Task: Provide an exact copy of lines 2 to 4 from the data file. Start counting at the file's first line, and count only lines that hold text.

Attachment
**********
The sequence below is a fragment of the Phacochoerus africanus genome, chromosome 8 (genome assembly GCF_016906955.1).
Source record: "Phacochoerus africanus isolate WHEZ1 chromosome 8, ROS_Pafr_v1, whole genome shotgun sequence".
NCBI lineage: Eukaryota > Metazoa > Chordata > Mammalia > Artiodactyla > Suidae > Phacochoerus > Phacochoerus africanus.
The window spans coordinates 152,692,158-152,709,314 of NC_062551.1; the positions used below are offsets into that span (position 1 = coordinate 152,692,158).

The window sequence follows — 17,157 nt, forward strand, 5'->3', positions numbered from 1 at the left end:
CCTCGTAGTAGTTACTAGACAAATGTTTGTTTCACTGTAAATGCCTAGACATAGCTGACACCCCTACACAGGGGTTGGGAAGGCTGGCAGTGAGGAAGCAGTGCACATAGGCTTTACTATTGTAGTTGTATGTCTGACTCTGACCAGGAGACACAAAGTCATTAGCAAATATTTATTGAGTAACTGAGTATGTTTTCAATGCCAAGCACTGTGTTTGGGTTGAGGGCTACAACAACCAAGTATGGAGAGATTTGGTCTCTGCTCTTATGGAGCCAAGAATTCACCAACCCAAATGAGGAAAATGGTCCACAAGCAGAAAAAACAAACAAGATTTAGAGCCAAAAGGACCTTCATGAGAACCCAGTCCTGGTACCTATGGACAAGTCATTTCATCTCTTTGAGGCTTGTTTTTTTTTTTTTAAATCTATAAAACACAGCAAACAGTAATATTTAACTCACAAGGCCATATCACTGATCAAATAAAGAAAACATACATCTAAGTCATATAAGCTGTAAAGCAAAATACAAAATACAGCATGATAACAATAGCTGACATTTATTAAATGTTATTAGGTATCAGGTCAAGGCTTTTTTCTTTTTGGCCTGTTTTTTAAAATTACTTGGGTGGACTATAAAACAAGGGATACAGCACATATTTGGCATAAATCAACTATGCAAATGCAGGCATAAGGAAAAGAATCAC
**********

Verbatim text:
Source record: "Phacochoerus africanus isolate WHEZ1 chromosome 8, ROS_Pafr_v1, whole genome shotgun sequence".
NCBI lineage: Eukaryota > Metazoa > Chordata > Mammalia > Artiodactyla > Suidae > Phacochoerus > Phacochoerus africanus.
The window spans coordinates 152,692,158-152,709,314 of NC_062551.1; the positions used below are offsets into that span (position 1 = coordinate 152,692,158).